Smoking during pregnancy puts babies at risk of SIDS

NewsGuard 100/100 Score

A new study by a team of British researchers has found a link between cot deaths and mothers who smoke.

The team from Bristol University's Institute of Child Life and Health, say that up to 90% of cot deaths in babies are directly linked to mothers who smoke during their pregnancies.

The Bristol team also say the risk increases with every hour babies are exposed to passive smoke after birth and while the number of cot deaths has fallen, those linked to smoking have risen.

Lead author Professor Peter Fleming, says many other studies have shown a clear link between smoking and cot death, but the Bristol team were interested in establishing the risk of smoking both before and after birth.

They say a baby exposed to smoke eight hours a day was eight times more likely to die from Sudden Infant Death Syndrome (SIDS) than a baby that was never exposed.

The researchers found that the proportion of babies who went on to die from SIDS who were born to mothers who smoked during pregnancy had risen from 57% to 86%.

The researchers have called on the government to ban expectant women from buying tobacco.

For the study the researchers examined the results of 21 studies relating to smoking and SIDS and found that 9 out of every 10 deaths are reported in babies whose mother's smoked during their pregnancy.

Experts say the evidence suggests smoking is a cause of SIDS, and if all parents stopped smoking tomorrow more than 60 per cent of SIDS deaths would be prevented.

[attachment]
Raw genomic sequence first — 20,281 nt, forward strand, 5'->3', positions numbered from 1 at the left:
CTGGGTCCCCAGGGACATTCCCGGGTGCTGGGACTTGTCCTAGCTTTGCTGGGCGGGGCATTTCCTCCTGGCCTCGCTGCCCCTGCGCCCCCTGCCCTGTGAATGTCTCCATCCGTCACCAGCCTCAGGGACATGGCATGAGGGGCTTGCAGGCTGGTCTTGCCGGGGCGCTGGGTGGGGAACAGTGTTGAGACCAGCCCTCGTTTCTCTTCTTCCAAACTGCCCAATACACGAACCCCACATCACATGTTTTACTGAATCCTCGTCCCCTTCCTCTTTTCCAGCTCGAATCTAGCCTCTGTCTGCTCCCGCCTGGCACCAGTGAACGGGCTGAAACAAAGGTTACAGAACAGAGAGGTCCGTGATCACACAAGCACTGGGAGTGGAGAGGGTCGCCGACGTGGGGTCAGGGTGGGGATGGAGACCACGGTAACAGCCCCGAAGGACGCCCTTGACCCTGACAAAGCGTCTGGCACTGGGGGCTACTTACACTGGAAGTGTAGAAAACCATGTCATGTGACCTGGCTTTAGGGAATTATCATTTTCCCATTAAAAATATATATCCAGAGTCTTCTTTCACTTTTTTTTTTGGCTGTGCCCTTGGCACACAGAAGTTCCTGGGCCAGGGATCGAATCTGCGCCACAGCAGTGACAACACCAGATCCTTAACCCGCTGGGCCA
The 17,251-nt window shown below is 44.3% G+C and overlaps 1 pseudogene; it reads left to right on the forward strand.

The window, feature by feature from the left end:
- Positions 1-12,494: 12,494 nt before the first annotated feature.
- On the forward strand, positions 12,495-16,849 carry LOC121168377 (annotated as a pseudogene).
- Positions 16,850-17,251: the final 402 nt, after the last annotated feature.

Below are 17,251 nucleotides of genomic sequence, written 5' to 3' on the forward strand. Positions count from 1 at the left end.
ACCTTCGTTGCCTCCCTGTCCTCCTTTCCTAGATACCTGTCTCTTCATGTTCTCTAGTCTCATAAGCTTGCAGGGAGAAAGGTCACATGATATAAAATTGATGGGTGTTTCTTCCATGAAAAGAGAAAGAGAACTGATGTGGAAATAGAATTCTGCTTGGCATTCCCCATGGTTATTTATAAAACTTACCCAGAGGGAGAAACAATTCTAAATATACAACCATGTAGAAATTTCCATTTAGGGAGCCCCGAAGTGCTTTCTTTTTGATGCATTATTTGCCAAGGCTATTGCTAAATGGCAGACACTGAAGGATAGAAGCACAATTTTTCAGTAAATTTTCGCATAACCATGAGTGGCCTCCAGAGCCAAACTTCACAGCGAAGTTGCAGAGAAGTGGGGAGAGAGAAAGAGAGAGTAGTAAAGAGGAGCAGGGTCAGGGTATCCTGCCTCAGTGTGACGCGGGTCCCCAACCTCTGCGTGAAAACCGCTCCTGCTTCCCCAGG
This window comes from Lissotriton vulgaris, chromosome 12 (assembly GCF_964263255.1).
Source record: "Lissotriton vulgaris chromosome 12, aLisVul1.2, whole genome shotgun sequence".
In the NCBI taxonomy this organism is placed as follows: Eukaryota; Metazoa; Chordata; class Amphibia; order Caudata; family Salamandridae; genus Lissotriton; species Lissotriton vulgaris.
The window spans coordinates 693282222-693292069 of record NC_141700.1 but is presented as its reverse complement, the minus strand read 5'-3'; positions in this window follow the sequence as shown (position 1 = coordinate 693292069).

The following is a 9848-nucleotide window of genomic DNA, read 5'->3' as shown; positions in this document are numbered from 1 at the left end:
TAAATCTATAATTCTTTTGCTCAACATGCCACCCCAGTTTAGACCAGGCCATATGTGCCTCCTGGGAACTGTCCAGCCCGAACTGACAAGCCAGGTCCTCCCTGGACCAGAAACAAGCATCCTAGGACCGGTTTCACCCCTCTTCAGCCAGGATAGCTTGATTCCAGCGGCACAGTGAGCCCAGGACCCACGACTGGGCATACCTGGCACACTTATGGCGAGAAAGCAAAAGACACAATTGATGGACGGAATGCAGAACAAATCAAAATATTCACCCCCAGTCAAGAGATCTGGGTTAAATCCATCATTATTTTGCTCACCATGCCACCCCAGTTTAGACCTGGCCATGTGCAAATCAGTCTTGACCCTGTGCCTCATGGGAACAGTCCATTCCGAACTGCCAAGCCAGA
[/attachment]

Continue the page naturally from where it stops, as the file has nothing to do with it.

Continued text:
This would mean a drop of SIDS deaths in the UK from around 300 a year to 120 a year.

Though smoking among pregnant women has fallen from 30% to 20% in the last 15 years the researchers suggest that public smoking bans possibly encourage more people to smoke at home.

The researchers believe the government must educate women about the harm that smoking can cause when they become pregnant; current advice states that smoking should only be reduced during a woman's pregnancy rather than stopped altogether.

Each year around 300 babies in Britain 2,500 in the United States between 1 and 4 months of age, die each year from SIDS cot death.

Those numbers have been considerably reduced with successful campaigns advocating laying babies on their backs to sleep.

The report is published in the journal Early Human Development.

Comments

The opinions expressed here are the views of the writer and do not necessarily reflect the views and opinions of News Medical.
Post a new comment
Post

While we only use edited and approved content for Azthena answers, it may on occasions provide incorrect responses. Please confirm any data provided with the related suppliers or authors. We do not provide medical advice, if you search for medical information you must always consult a medical professional before acting on any information provided.

Your questions, but not your email details will be shared with OpenAI and retained for 30 days in accordance with their privacy principles.

Please do not ask questions that use sensitive or confidential information.

Read the full Terms & Conditions.

You might also like...
Even moderate alcohol use by pregnant patients may affect babies' prenatal development